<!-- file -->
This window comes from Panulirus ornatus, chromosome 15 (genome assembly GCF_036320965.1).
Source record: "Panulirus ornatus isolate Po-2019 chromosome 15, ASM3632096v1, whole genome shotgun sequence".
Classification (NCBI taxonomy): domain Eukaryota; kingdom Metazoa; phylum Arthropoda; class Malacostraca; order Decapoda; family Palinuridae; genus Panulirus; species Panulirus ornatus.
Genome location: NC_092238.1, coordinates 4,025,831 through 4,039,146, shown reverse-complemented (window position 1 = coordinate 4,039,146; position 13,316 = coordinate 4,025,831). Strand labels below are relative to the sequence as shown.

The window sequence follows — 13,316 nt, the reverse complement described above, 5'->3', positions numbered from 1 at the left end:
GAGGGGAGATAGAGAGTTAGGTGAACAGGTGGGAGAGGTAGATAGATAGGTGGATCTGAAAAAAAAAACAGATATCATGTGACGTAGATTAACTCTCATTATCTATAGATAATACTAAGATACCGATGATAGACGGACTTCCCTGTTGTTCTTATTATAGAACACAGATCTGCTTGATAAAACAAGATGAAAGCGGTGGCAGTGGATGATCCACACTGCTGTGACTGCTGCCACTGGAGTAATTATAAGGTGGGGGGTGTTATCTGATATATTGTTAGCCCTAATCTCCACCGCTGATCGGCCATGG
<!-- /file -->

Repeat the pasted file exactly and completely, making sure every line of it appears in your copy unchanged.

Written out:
This window comes from Panulirus ornatus, chromosome 15 (genome assembly GCF_036320965.1).
Source record: "Panulirus ornatus isolate Po-2019 chromosome 15, ASM3632096v1, whole genome shotgun sequence".
Classification (NCBI taxonomy): domain Eukaryota; kingdom Metazoa; phylum Arthropoda; class Malacostraca; order Decapoda; family Palinuridae; genus Panulirus; species Panulirus ornatus.
Genome location: NC_092238.1, coordinates 4,025,831 through 4,039,146, shown reverse-complemented (window position 1 = coordinate 4,039,146; position 13,316 = coordinate 4,025,831). Strand labels below are relative to the sequence as shown.

The window sequence follows — 13,316 nt, the reverse complement described above, 5'->3', positions numbered from 1 at the left end:
GAGGGGAGATAGAGAGTTAGGTGAACAGGTGGGAGAGGTAGATAGATAGGTGGATCTGAAAAAAAAAACAGATATCATGTGACGTAGATTAACTCTCATTATCTATAGATAATACTAAGATACCGATGATAGACGGACTTCCCTGTTGTTCTTATTATAGAACACAGATCTGCTTGATAAAACAAGATGAAAGCGGTGGCAGTGGATGATCCACACTGCTGTGACTGCTGCCACTGGAGTAATTATAAGGTGGGGGGTGTTATCTGATATATTGTTAGCCCTAATCTCCACCGCTGATCGGCCATGG